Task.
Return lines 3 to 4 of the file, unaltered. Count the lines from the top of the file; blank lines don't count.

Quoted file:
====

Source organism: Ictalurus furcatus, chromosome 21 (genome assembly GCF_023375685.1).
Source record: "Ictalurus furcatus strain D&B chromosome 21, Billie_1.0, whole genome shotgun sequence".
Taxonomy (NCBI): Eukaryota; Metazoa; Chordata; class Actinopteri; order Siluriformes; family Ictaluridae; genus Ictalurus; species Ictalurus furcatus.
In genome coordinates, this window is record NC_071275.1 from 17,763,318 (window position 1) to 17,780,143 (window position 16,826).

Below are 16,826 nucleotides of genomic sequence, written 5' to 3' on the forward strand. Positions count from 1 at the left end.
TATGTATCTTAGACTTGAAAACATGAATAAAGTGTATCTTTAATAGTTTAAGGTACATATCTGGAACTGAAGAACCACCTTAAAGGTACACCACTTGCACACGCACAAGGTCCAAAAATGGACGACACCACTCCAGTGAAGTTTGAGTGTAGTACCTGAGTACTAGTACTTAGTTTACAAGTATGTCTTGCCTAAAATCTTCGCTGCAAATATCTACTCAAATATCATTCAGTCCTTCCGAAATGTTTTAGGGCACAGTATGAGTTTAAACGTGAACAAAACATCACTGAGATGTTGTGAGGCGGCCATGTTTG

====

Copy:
Taxonomy (NCBI): Eukaryota; Metazoa; Chordata; class Actinopteri; order Siluriformes; family Ictaluridae; genus Ictalurus; species Ictalurus furcatus.
In genome coordinates, this window is record NC_071275.1 from 17,763,318 (window position 1) to 17,780,143 (window position 16,826).